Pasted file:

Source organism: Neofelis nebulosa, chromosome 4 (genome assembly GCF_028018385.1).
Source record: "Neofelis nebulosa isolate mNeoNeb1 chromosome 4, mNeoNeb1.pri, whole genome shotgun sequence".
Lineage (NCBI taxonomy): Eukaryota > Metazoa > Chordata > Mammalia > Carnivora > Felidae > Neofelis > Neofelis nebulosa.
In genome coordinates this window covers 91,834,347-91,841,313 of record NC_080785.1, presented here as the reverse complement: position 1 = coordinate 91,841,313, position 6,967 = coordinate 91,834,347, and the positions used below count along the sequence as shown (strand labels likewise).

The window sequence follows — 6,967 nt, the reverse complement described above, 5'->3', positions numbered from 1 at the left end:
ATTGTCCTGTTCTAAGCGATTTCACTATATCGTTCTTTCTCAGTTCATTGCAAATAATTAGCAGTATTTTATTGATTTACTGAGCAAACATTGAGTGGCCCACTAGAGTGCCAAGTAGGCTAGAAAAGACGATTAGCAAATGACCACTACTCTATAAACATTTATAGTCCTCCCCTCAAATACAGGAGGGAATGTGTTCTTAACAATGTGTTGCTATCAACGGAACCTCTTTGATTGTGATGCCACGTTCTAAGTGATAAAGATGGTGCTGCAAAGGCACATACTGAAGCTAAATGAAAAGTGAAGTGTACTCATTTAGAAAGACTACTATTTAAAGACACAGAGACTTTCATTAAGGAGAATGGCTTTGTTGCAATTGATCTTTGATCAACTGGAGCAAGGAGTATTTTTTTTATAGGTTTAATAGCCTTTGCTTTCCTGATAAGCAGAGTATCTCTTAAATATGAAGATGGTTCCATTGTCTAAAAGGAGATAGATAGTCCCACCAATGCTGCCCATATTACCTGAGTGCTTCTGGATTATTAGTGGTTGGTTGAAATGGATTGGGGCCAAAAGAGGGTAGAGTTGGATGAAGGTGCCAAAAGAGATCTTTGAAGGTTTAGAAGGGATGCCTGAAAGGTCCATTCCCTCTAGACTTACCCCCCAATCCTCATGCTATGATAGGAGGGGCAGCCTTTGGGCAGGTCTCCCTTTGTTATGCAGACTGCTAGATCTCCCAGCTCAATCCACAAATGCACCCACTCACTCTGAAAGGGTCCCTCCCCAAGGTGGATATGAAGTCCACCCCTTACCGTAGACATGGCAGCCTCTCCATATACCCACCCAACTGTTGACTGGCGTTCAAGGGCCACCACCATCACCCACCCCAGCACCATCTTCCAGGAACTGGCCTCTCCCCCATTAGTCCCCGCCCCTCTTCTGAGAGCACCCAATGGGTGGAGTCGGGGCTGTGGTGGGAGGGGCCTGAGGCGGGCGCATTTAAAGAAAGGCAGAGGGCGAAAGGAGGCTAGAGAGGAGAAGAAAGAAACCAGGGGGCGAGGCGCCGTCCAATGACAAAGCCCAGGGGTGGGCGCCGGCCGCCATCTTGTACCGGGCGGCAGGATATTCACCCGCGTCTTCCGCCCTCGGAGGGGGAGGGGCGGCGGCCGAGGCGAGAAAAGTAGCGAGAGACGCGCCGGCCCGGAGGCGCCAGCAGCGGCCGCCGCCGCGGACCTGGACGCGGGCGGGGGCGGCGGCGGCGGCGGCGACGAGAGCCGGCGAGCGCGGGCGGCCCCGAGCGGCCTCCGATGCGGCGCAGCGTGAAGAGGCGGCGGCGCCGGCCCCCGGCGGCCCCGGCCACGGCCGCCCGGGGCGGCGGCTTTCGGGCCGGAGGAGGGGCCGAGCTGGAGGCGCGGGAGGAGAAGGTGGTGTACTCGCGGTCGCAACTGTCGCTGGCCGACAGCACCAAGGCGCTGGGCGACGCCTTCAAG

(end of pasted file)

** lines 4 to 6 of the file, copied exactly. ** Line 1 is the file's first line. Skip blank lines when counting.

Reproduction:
In genome coordinates this window covers 91,834,347-91,841,313 of record NC_080785.1, presented here as the reverse complement: position 1 = coordinate 91,841,313, position 6,967 = coordinate 91,834,347, and the positions used below count along the sequence as shown (strand labels likewise).

The window sequence follows — 6,967 nt, the reverse complement described above, 5'->3', positions numbered from 1 at the left end:
ATTGTCCTGTTCTAAGCGATTTCACTATATCGTTCTTTCTCAGTTCATTGCAAATAATTAGCAGTATTTTATTGATTTACTGAGCAAACATTGAGTGGCCCACTAGAGTGCCAAGTAGGCTAGAAAAGACGATTAGCAAATGACCACTACTCTATAAACATTTATAGTCCTCCCCTCAAATACAGGAGGGAATGTGTTCTTAACAATGTGTTGCTATCAACGGAACCTCTTTGATTGTGATGCCACGTTCTAAGTGATAAAGATGGTGCTGCAAAGGCACATACTGAAGCTAAATGAAAAGTGAAGTGTACTCATTTAGAAAGACTACTATTTAAAGACACAGAGACTTTCATTAAGGAGAATGGCTTTGTTGCAATTGATCTTTGATCAACTGGAGCAAGGAGTATTTTTTTTATAGGTTTAATAGCCTTTGCTTTCCTGATAAGCAGAGTATCTCTTAAATATGAAGATGGTTCCATTGTCTAAAAGGAGATAGATAGTCCCACCAATGCTGCCCATATTACCTGAGTGCTTCTGGATTATTAGTGGTTGGTTGAAATGGATTGGGGCCAAAAGAGGGTAGAGTTGGATGAAGGTGCCAAAAGAGATCTTTGAAGGTTTAGAAGGGATGCCTGAAAGGTCCATTCCCTCTAGACTTACCCCCCAATCCTCATGCTATGATAGGAGGGGCAGCCTTTGGGCAGGTCTCCCTTTGTTATGCAGACTGCTAGATCTCCCAGCTCAATCCACAAATGCACCCACTCACTCTGAAAGGGTCCCTCCCCAAGGTGGATATGAAGTCCACCCCTTACCGTAGACATGGCAGCCTCTCCATATACCCACCCAACTGTTGACTGGCGTTCAAGGGCCACCACCATCACCCACCCCAGCACCATCTTCCAGGAACTGGCCTCTCCCCCATTAGTCCCCGCCCCTCTTCTGAGAGCACCCAATGGGTGGAGTCGGGGCTGTGGTGGGAGGGGCCTGAGGCGGGCGCATTTAAAGAAAGGCAGAGGGCGAAAGGAGGCTAGAGAGGAGAAGAAAGAAACCAGGGGGCGAGGCGCCGTCCAATGACAAAGCCCAGGGGTGGGCGCCGGCCGCCATCTTGTACCGGGCGGCAGGATATTCACCCGCGTCTTCCGCCCTCGGAGGGGGAGGGGCGGCGGCCGAGGCGAGAAAAGTAGCGAGAGACGCGCCGGCCCGGAGGCGCCAGCAGCGGCCGCCGCCGCGGACCTGGACGCGGGCGGGGGCGGCGGCGGCGGCGGCGACGAGAGCCGGCGAGCGCGGGCGGCCCCGAGCGGCCTCCGATGCGGCGCAGCGTGAAGAGGCGGCGGCGCCGGCCCCCGGCGGCCCCGGCCACGGCCGCCCGGGGCGGCGGCTTTCGGGCCGGAGGAGGGGCCGAGCTGGAGGCGCGGGAGGAGAAGGTGGTGTACTCGCGGTCGCAACTGTCGCTGGCCGACAGCACCAAGGCGCTGGGCGACGCCTTCAAG